By autumn 1923, however, Reduta was in crisis. This was caused partly by Osterwa becoming involved in running Teatr Rozmaitości (from 1924 it was renamed Teatr Narodowy [National Theatre]) and partly by the decision to turn Reduta into a touring company. The final Warsaw performance took place on 18 May 1924, following which the group, led by Limanowski, began a tour of 32 towns and cities, with performances including Pastorałka and Wielkanoc. During the 1924/25 season, only Instytut Reduty (The Reduta Institute) was active in Warsaw, while the group recommenced its activities in autumn 1925 at a new base at the Teatr na Pohulance in Wilno (Vilnius). Moving Reduta out of the Polish capital was to guarantee, in Osterwa’s view, greater concentration and improve working conditions. Unfortunately, the authorities’ unfulfilled promises, coupled with financial crisis, ensured that after a wonderful start (Wyspiański’s Wyzwolenie [Liberation] with Osterwa in the role of Konrad, 23 December 1925; Wyspiański’s Wesele [Wedding] directed by Limanowski, 19 January 1926; Calderón and Słowacki’s The Constant Prince in a monumental outdoor version, 23 May 1926), already during the second season serious conflicts emerged within the group (the departure of Edmund Wierciński and his group in June 1927), the principles of the group’s programme were broken, and, ultimately, financial collapse struck the group, with Osterwa working for several years to pay off these debts by designating the income from his guest performances to this end. Officially, the activities of the Wilno Reduta ceased on 26 November 1929. Following a break of several months, Reduta resumed its activities in Warsaw (known as the second Warsaw Reduta), this time primarily in the form of the Reduta Institute which led workshops and educational work, while also occasionally preparing public performances (including Cyprian Norwid’s Pierścień wielkiej damy [The Grand Dame’s Ring], 26 March 1936). The Institute was also responsible for keeping documents and artefacts by running a modern archive of Reduta (which was destroyed in the Second World War). Alongside the Institute there was also a touring company (whose performances included Stefan Żeromski’s Uciekła mi przepióreczka [My little quail has flown], 1938 and Powrót Przełęckiego [Przełęcki’s return] by Jerzy Zawieyski with Osterwa performing, 1939), a schools’ theatre [Teatr Szkolny] (a model theatre for children and young people) and Studio Radiowe (Radio Studio). For a long time, this period was considered the least interesting and least creative of Reduta’s existence given the almost complete lack of spectacular premieres. With the benefit of hindsight, however, we can see that it is indeed the studio work of the second Warsaw Reduta that has had the most lasting impact on the history of Polish theatre and it remains to this day a vital inspiration for many artists.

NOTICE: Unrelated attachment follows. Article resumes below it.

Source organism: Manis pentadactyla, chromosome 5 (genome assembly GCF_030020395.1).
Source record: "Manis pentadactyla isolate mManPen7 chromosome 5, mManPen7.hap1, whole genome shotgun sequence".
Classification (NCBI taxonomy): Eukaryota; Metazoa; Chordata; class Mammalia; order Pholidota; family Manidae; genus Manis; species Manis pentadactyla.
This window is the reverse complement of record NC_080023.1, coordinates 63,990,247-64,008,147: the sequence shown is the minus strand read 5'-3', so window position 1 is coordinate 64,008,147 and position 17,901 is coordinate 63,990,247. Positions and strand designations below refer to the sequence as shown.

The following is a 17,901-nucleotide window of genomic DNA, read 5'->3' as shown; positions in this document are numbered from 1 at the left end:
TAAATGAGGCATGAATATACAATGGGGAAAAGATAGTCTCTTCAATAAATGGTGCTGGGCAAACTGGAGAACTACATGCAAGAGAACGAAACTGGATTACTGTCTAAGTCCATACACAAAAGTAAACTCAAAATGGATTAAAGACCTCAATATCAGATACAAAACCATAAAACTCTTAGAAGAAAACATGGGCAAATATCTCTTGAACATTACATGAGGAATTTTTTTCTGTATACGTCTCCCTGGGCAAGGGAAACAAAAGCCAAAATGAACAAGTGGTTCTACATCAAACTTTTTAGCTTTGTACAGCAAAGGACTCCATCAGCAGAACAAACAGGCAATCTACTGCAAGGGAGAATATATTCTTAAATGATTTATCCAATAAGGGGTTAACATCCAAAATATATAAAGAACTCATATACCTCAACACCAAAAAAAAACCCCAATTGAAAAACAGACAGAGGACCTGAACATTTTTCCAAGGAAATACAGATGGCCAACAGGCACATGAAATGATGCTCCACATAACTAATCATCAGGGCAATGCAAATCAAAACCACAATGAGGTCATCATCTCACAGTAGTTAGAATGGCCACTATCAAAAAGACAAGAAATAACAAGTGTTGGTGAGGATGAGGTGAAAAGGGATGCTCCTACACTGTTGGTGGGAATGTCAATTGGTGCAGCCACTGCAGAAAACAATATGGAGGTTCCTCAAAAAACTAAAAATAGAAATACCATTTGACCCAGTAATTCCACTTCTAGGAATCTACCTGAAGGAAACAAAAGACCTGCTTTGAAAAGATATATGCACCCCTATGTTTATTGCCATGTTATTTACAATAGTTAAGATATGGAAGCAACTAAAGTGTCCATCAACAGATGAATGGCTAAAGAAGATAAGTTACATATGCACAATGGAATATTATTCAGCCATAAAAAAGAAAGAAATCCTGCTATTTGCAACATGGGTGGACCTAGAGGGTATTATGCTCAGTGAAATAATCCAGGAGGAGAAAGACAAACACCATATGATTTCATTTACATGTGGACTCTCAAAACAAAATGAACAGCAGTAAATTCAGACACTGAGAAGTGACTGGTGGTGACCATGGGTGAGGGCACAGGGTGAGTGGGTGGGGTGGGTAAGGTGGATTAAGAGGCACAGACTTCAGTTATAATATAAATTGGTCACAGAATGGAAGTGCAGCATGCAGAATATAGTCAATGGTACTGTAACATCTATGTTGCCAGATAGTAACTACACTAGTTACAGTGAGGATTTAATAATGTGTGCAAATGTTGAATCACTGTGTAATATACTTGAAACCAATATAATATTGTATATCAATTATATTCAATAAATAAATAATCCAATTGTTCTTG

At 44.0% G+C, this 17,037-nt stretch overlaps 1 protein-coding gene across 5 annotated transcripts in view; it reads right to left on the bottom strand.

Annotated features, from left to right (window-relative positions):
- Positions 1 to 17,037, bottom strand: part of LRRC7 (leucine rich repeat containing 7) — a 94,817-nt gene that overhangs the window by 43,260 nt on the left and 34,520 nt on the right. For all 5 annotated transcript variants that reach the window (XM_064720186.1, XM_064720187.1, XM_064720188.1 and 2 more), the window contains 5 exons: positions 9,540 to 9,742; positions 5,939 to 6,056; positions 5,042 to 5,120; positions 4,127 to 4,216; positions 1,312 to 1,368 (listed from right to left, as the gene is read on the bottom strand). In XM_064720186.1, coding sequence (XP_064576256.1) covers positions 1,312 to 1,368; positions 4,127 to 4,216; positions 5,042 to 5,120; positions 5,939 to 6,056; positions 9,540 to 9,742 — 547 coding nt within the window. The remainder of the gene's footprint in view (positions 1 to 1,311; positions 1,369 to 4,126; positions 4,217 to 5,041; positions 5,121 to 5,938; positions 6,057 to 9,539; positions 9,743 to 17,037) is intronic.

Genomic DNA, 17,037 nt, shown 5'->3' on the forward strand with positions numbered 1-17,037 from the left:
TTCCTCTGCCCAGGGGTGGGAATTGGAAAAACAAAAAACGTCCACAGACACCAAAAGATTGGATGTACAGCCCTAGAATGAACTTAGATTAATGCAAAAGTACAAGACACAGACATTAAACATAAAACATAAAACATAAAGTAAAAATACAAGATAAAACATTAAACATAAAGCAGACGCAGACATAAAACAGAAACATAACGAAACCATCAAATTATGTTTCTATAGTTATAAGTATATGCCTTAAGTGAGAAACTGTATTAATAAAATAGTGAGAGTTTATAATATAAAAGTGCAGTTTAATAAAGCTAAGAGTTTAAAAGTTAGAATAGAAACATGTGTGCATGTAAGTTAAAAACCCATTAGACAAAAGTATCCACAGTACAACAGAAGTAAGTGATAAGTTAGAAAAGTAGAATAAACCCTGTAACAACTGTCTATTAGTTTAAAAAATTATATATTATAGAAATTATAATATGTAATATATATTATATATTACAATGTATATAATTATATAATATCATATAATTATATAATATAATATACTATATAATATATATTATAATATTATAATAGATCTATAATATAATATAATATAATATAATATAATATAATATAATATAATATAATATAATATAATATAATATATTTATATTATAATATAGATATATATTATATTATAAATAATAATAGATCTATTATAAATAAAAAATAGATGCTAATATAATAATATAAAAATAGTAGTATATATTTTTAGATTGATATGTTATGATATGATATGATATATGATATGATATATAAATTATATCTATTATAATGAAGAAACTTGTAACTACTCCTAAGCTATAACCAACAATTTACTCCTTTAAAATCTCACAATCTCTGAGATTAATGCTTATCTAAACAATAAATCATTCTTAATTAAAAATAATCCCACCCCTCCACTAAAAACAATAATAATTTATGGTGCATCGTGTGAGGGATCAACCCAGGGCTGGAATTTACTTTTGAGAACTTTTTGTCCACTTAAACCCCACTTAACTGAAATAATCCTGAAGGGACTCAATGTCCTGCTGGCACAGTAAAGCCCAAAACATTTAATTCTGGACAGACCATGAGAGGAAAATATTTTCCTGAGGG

The great significance of Reduta is evident in the list of its collaborators and alumni, who include most notably – beyond Schiller and Wierciński, who have already been mentioned – Tadeusz Białoszczyński, Tadeusz Byrski, Zygmunt Chmielewski, Antoni Cwojdziński, Maria Dulęba, Eugeniusz Dziewulski, Iwo Gall, Halina Gallowa, Stefan Jaracz, Ewa Kunina, Zofia Mysłakowska, Stanisława Perzanowska, Józef Poręba and Stanisława Zbyszewska. Reduta’s activities were ended by the Second World War. Certainly, Osterwa did attempt to revive the group’s activities after 1945, but in light of the changed socio-political situation and also as a result of his ever worsening health, these efforts never got beyond an initial organisational stage.